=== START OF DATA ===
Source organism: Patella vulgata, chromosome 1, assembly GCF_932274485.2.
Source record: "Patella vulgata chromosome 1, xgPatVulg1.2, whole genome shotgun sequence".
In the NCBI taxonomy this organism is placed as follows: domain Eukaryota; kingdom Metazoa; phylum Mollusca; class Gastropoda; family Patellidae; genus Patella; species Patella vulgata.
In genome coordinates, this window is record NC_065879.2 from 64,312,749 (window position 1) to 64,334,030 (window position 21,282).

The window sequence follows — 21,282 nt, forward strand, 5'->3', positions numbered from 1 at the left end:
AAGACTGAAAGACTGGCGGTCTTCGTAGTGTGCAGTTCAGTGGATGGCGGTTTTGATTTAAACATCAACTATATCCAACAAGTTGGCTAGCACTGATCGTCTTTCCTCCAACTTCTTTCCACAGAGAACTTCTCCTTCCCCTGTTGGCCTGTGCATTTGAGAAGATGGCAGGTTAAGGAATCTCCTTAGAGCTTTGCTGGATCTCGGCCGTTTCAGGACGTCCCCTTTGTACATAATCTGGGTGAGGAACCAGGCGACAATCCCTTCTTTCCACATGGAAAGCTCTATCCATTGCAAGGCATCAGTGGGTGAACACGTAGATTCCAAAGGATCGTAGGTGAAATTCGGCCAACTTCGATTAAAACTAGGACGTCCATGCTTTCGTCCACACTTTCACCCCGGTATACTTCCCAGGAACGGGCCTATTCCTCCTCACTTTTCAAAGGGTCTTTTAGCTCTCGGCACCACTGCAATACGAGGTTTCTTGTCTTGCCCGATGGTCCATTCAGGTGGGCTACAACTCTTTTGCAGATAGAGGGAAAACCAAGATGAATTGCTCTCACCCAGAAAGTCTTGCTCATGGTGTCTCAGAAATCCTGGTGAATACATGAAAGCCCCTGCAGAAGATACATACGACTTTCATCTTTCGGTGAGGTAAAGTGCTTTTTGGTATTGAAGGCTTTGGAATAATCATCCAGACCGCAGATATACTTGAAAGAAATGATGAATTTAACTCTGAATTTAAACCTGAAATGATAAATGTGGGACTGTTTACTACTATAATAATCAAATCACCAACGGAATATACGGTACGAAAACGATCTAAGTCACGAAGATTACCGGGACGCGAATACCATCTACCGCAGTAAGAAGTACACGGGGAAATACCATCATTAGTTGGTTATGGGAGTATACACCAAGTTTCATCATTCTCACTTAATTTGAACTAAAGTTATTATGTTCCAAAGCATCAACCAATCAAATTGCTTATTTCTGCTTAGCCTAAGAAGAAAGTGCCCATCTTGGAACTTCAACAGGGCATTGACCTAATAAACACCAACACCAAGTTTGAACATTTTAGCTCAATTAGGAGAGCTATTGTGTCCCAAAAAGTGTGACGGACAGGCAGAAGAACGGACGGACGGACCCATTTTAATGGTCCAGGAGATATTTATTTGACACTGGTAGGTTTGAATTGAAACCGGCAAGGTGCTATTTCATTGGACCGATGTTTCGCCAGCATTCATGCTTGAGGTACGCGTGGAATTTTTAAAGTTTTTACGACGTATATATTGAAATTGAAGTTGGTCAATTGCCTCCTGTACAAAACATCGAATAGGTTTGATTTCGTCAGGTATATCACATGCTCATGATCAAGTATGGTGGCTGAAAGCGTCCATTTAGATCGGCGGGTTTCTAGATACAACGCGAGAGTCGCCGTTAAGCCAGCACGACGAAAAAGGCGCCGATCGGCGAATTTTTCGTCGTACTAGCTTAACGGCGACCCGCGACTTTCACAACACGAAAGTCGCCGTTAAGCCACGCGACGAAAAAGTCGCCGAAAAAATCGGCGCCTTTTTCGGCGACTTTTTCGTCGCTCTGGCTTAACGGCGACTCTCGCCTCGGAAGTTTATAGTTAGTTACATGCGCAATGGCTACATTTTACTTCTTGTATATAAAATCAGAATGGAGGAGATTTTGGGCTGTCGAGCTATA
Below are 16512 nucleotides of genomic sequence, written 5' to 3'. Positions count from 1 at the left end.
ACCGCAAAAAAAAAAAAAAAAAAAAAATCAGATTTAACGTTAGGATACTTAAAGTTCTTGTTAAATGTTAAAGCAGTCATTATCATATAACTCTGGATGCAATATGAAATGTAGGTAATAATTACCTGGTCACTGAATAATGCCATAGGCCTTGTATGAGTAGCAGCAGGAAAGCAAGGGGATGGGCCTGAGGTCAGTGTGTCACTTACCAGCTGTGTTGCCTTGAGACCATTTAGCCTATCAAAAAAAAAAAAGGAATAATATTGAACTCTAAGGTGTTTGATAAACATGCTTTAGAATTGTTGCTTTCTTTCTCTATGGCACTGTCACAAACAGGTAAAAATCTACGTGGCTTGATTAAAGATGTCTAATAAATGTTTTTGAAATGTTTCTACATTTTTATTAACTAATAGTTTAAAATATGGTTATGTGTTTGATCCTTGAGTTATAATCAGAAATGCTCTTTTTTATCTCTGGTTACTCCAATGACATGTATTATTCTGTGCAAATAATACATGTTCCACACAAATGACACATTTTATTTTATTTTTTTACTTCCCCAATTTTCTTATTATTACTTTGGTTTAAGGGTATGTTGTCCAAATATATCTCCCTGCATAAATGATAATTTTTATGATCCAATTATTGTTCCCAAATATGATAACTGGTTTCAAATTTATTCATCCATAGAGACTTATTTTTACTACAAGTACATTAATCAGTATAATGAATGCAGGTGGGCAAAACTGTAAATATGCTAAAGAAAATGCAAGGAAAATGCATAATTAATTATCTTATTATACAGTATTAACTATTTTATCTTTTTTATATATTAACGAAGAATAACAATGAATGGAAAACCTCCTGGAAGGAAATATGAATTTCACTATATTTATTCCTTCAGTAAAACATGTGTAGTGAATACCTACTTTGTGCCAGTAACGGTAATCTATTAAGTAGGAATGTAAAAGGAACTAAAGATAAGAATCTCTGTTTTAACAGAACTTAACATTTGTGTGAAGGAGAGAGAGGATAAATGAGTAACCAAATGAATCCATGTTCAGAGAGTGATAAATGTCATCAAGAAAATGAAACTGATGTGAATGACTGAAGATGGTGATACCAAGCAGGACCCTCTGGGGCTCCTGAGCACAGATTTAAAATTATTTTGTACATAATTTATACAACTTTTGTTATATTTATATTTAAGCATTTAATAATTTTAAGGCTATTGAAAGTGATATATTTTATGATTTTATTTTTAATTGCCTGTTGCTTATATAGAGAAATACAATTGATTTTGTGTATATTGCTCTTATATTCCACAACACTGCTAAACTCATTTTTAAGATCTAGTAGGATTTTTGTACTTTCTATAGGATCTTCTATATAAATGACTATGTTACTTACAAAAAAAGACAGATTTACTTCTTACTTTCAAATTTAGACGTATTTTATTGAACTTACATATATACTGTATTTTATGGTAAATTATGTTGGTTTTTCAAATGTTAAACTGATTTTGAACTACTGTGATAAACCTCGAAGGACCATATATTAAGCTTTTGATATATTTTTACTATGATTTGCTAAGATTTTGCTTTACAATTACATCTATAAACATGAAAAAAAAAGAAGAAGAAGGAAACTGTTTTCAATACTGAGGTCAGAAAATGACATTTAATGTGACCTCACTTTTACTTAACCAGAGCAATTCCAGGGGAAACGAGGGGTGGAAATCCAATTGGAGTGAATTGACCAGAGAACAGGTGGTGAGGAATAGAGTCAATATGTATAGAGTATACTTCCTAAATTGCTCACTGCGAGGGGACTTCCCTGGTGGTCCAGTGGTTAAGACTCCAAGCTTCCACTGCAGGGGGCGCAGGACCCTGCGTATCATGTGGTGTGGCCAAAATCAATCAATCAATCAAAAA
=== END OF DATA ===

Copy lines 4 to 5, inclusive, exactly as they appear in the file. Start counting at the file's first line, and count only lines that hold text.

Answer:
In genome coordinates, this window is record NC_065879.2 from 64,312,749 (window position 1) to 64,334,030 (window position 21,282).

The window sequence follows — 21,282 nt, forward strand, 5'->3', positions numbered from 1 at the left end: